What are your biggest fears? Snakes? Spiders? The Earth being destroyed by a cataclysmic asteroid strike? If it’s the later, relax, a top scientist has got you covered!
American physicist Dr. Matthew Caplan — who is working on this concept with a team in Germany — has explained on YouTube his simple plan to protect the earth from inbound space projectiles of the dinosaur killer variety – move the Earth (and the entire Solar System!) out of harm’s way!
Caplan’s plan is based on what he describes as a “stellar engine,” an improbable device that could be used to shift Earth trillions of miles, if it were threatened by a deadly asteroid shower or space explosion.
“Our solar neighborhood is constantly changing, with stars moving hundreds of kilometers every second,” Caplan explained. “Only the vast distances between objects protect us from the dangers out there. But we might get unlucky in the future.”
He continues, “At some point, we could encounter a star going supernova. Or a massive object passing by and showering Earth with asteroids.”
One option to avoid such mass destruction would be to move our whole Solar System out of the way using what the Munich team describes as a stellar engine. The megastructure could shift the position of the Sun, dragging Earth and other objects with it via the star’s gravitational pull.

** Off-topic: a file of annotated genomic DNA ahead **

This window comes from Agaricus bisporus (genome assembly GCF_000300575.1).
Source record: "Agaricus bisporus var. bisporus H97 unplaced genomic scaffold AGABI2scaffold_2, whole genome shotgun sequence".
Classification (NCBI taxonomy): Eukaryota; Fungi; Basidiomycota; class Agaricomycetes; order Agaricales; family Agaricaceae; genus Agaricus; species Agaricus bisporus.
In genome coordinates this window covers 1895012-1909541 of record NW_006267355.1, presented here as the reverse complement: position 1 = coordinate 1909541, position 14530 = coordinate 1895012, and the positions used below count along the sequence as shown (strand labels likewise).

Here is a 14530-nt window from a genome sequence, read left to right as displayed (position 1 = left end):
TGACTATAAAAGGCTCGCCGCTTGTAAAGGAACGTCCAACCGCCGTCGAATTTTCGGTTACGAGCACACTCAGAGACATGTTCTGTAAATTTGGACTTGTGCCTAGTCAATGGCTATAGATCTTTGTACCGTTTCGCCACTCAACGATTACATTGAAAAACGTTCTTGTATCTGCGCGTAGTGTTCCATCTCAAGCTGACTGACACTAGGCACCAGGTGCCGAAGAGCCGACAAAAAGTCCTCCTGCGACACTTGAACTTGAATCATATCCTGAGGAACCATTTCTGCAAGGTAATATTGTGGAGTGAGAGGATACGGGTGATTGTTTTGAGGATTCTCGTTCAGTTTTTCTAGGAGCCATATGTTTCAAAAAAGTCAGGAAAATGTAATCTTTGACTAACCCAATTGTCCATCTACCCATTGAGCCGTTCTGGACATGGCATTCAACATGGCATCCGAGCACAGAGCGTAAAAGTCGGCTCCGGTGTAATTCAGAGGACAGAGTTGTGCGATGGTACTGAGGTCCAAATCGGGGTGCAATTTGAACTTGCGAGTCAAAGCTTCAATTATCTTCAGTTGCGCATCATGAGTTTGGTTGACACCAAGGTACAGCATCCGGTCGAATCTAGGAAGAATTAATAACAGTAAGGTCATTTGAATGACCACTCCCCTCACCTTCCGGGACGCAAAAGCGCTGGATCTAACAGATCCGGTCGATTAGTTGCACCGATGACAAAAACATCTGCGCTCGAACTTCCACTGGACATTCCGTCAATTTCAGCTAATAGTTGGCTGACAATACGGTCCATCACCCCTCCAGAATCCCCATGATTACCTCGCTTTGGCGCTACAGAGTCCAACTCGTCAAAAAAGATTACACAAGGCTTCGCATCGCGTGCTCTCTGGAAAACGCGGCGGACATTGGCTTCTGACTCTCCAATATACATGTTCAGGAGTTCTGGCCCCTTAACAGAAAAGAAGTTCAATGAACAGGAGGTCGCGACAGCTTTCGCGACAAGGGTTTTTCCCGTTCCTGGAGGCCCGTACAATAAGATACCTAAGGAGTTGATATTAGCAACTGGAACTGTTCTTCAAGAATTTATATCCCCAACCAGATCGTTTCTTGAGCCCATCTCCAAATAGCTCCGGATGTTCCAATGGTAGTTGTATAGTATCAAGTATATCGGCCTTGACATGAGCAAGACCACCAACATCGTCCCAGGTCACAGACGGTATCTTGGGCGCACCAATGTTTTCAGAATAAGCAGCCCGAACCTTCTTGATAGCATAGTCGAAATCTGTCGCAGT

Dr. Caplan, from Illinois State University, designed a new stellar engine concept which he has dubbed the Caplan Thruster. It’s a giant space station that draws matter from the Sun to power a rocket-like thruster.
“Once matter has entered the engine, it’s quickly fired out the back via a nuclear fusion reactor,” explains Caplan. “This creates enough thrust to push the space station – and the entire Solar System with it– to safety.”
In Caplan’s design, a second thruster fires particles back at the Sun. This ensures the device works like a giant tugboat, pushing the Sun from its current location to a new one. The device draws millions of tons of fuel per second using huge electromagnetic fields. It would produce a scorching 1billionC jet of particles capable of moving the Sun 50 light-years (around 300 trillion miles) within 1million years.
“This would be more than enough to dodge a supernova,” Caplan said.
It’s important to note that such stellar engines are just a theory for now, and scientists are a long way from building one. In fact, the materials needed to withstand such temperatures and forces don’t even exist yet.
But that’s not to say civilizations of the future couldn’t build one in hundreds or even thousands of years’ time. If it’s ever built, a stellar engine may help humanity explore deep space.
But for now, as a defense against an asteroid strike, it is about as practical and real as building a Deathstar to shoot it out of the sky!